USC Roski students ‘confront and contextualize Blackness’ with new art exhibition

USC Roski students ‘confront and contextualize Blackness’ with new art exhibition

Art students Jayna Dias and Angel Itua present a lifetime of experiences as Black women and Black artists living within the Black diaspora in the exhibition The Black Experience.

February 14, 2023 Grayson Schmidt

When art students Jayna Dias and Angel Itua walk through their new exhibition at the Gayle and Ed Roski Master of Fine Arts Gallery, they see not only the culmination of nearly a year’s work, but also a lifetime of experiences as Black artists living within the Black diaspora.

Visitor looks at new USC Roski exhibition, "The Black Experience."
A visitor at the Gayle and Ed Roski Master of Fine Arts Gallery views The Black Experience. (Photo/Kirsten Schmidt)

Those experiences prompted Dias and Itua to create The Black Experience. The exhibition serves as an immersive celebration and representation of the diversity of experiences within the Black diaspora, an international community of those descended from the African continent, including the descendants of enslaved Africans brought to the United States, the Caribbean and South America during the Atlantic slave trade.

“The Black experience has so many different facets that go into it,” said Dias, a junior at the USC Roski School of Art and Design. “But we wanted it to be a space that people can move through and kind of experience it as a collective, because that’s obviously how it does feel in your everyday life.”

The exhibition is composed of four sections: “The Excellence,” “The Struggle,” “The Features” and “The Hair.” Each section features a combination of photography and video by Itua — also a junior art major at USC Roski — and paintings by Dias.

One section of the exhibition that Itua conceptualized is located in between “The Excellence” and “The Struggle.” In the corner, against a metal retractable door, are two textiles — one features Dias with her natural hair and several brightly colored hair picks. The text across the bottom reads: “Choose and color… it’s your pick!” The other textile shows Itua with her natural hair and the text: “I might be a doll, but I’m not yours! Don’t touch my hair!”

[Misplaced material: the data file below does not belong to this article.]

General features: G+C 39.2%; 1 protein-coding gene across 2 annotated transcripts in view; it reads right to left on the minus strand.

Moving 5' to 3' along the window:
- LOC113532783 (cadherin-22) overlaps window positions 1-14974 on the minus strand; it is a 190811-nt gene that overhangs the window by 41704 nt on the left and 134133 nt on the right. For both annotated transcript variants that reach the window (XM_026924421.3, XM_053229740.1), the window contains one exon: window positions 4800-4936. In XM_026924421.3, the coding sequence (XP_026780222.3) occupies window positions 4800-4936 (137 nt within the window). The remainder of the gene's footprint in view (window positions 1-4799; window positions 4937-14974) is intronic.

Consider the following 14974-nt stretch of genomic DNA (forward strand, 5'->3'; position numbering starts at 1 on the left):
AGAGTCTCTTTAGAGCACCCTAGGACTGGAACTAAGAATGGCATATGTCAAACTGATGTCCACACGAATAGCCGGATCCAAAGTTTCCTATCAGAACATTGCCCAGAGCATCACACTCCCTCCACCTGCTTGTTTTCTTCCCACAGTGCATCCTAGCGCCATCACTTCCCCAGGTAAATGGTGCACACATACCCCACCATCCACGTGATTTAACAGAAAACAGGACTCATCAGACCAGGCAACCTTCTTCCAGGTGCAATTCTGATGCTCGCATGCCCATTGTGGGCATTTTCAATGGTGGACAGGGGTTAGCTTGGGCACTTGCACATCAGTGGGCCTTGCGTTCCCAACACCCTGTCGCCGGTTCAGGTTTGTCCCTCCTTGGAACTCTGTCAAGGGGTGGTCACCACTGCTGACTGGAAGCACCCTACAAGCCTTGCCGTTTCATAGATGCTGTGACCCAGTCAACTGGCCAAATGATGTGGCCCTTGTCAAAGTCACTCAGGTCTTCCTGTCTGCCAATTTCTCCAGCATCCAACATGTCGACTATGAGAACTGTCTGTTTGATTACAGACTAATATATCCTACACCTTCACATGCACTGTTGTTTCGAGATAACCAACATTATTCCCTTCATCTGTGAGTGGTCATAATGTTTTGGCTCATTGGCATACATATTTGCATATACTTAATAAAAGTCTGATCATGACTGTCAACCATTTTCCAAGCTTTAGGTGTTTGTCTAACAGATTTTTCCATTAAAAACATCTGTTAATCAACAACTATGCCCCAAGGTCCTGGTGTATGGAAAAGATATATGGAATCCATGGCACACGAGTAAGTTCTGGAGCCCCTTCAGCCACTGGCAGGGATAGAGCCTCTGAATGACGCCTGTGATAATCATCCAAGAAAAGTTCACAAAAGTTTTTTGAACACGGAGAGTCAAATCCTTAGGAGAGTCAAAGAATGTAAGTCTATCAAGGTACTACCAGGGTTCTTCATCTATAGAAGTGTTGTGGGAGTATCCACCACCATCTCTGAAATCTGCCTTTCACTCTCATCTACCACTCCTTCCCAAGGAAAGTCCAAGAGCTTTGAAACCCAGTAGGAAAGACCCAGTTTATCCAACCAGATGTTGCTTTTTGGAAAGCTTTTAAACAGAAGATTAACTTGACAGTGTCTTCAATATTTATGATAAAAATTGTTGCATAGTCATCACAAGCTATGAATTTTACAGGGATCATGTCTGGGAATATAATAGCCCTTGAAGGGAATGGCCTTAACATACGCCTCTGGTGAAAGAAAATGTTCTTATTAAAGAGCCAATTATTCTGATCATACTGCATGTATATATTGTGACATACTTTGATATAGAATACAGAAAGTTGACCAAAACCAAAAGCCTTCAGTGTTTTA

“As Black students, we don’t really see ourselves in art around here, so we wanted to have a space for a Black audience from Black artists about like Black art,” Itua said.

The textiles are edited to look like 1970s magazine ads, an era in which both Itua and Dias said Black hair was praised.

“We wanted to call back to this ’70s retro era that was a peak of celebrating Blackness, with this push for natural hair and these beautiful Black retro ads,” Dias said.

To add to the immersive experience, a model living room was set up using couches, a wooden entertainment center and a TV playing a video from the Ebony Beach Club, a Los Angeles-based surf and arts collective.

“During the opening, people were just sitting on the couch like it was their own living room, just relaxing and talking to friends,” Itua said. “I wanted the exhibition to be as immersive as possible.”

The process of mounting The Black Experience started last spring when Dias and Itua applied for one of the USC Roski independent student exhibitions. After being accepted last summer, the two artists spent the following semester creating the pieces. One in particular — a painting of Dias’ aunt doing her cousin’s hair — was completed just before the exhibition opened earlier this month.

“A lot went into this one, but it felt super special because my aunt came to see it in person,” Dias said. “So, that made all the sleepless nights worth it.”

For Itua, some of the photos she used for “The Hair” were several years in the making. An avid photographer from a young age, Itua said this exhibition allowed her to showcase some of her older work for the first time in a gallery.

“I did a concentration about hair for an AP studio arts class, [about] how hair has been a staple to the Black community,” Itua said. “We needed to have a hair section since it’s just so important to our culture, and since I’d already explored that, I knew I had the perfect pieces for the exhibition.”

The Black Experience is open through Wednesday, Feb. 15, at which point Dias said much of her work will go into storage. She hopes that isn’t for long — both artists have been looking to local galleries to continue the exhibition. Regardless of the next venue, the two know that the message of their work extends beyond the gallery.

“This was our trial run with USC Roski facilities, and the process of getting a space to just show our work, but now we understand how this all works so we definitely want to take it and apply it to further projects,” Dias said.

“As for The Black Experience, we definitely want to keep pursuing it, because having a space for Black creatives is just so vital and so important.”